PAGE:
In the months before September 11, 2001, top officials of the Bush administration, including the president himself, did not seem to have been seriously concerned about an attack on the US, according to the president's anti-terrorist advisor, Richard Clarke. He said on the CBS program "60 Minutes" that "White House officials were tepid in their response" when he urged them months before 9/11 to meet to discuss what he saw as a "severe threat from al Qaeda." Clarke charged that the president "ignored terrorism for months, when maybe we could have done something to stop 9/11." (3/21/04)
On August 6, 2001, President Bush received a secret intelligence report whose heading read, "Bin Laden Determined to Strike in US," which detailed why US intelligence had reached this conclusion. The president did not act on this information. The public did not learn about this report until April 10, 2004, after pressure from the 9/11 commission.
But the 9/11 attacks themselves galvanized officials. They now saw that terrorist threats to mainland United States were very real. On the NBC program "Meet the Press" on September 16, 2001, Vice President Dick Cheney talked about the US response to the attacks.
We have to work on "the dark side," he said. "A lot of what needs to be done here will have to be done quietly, without any discussion, using sources and methods that are available to our intelligence agencies, if we're going to be successful...and so it's going to be vital for us to use any means at our disposal, basically, to achieve our objective."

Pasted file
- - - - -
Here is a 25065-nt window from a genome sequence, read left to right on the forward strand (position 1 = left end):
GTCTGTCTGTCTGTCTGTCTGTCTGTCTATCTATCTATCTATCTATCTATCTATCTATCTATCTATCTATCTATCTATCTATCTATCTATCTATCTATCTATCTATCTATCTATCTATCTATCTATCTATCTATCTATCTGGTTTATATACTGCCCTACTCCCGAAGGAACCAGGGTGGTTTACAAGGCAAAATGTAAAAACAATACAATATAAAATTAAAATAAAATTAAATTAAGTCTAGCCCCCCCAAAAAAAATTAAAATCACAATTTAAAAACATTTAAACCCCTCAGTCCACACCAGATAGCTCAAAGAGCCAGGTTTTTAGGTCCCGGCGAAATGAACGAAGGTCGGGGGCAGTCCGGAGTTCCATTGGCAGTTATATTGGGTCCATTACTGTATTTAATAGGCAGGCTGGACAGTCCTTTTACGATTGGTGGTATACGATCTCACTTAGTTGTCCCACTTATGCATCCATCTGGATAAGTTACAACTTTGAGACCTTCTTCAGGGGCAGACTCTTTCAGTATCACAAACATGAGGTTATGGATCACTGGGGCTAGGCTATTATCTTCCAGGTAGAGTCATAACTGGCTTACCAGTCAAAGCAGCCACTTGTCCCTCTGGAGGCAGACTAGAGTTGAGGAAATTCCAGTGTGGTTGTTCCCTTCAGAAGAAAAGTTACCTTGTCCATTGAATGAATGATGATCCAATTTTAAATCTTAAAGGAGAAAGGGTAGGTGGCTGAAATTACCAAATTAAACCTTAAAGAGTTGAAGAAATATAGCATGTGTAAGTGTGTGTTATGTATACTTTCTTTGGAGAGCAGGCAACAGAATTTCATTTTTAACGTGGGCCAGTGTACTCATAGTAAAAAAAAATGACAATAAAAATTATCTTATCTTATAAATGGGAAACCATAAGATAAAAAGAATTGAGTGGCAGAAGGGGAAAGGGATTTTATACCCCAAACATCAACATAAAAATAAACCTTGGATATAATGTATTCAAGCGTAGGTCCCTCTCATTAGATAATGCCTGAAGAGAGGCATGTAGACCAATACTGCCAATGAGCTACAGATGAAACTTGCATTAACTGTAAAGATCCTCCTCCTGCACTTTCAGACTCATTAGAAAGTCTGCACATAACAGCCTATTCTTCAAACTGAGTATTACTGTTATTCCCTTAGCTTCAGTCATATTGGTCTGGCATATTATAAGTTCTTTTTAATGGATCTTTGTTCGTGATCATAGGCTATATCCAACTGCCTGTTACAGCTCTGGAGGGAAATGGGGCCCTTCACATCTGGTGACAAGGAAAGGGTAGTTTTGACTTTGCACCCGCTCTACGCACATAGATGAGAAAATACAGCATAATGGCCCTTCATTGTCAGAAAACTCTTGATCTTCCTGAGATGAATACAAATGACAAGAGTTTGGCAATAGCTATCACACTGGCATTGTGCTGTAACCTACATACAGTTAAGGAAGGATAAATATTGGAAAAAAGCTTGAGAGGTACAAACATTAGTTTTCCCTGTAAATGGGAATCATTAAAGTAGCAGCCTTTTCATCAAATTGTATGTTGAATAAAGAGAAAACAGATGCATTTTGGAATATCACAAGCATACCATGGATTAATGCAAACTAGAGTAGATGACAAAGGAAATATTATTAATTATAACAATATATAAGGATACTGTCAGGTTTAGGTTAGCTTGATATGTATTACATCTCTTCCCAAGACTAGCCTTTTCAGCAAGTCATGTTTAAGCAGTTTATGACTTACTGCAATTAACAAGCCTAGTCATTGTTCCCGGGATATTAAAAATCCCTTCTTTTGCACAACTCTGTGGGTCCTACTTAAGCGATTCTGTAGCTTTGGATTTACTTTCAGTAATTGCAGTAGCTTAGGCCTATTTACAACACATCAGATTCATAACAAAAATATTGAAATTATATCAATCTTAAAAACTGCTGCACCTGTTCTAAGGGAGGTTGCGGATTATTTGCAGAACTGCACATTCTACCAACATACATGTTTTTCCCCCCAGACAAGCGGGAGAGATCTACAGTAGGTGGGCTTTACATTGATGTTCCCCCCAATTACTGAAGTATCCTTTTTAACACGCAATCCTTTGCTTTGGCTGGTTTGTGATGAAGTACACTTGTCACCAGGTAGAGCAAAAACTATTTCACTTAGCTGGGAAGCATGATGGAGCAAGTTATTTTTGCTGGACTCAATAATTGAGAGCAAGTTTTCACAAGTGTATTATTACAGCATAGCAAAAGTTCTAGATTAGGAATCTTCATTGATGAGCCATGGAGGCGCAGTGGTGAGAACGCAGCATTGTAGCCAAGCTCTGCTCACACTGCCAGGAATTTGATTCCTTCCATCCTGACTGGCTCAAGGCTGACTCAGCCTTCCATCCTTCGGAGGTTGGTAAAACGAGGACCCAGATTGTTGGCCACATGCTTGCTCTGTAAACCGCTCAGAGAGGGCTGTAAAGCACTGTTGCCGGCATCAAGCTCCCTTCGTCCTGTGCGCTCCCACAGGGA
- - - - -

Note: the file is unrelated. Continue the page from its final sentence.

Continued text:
Tension, fear, and a desperate desire for any information that could prevent another attack drove Bush administration officials. Using "any means at our disposal" and working on "the dark side" to prevent more attacks became the order of the day.
Bush administration anti-terror measures
One measure the Bush administration adopted in an effort to prevent attacks was the "extraordinary rendition" program. This involves seizing terrorist suspects abroad; denying them access to due process, lawyers, or the International Red Cross; and sending them for interrogation and imprisonment to foreign countries known to torture. This is what happened to Mohamed Binyam.
Bush officials swiftly developed other measures that included
- approving "enhanced interrogation techniques" such as waterboarding and other acts that most people would consider to be torture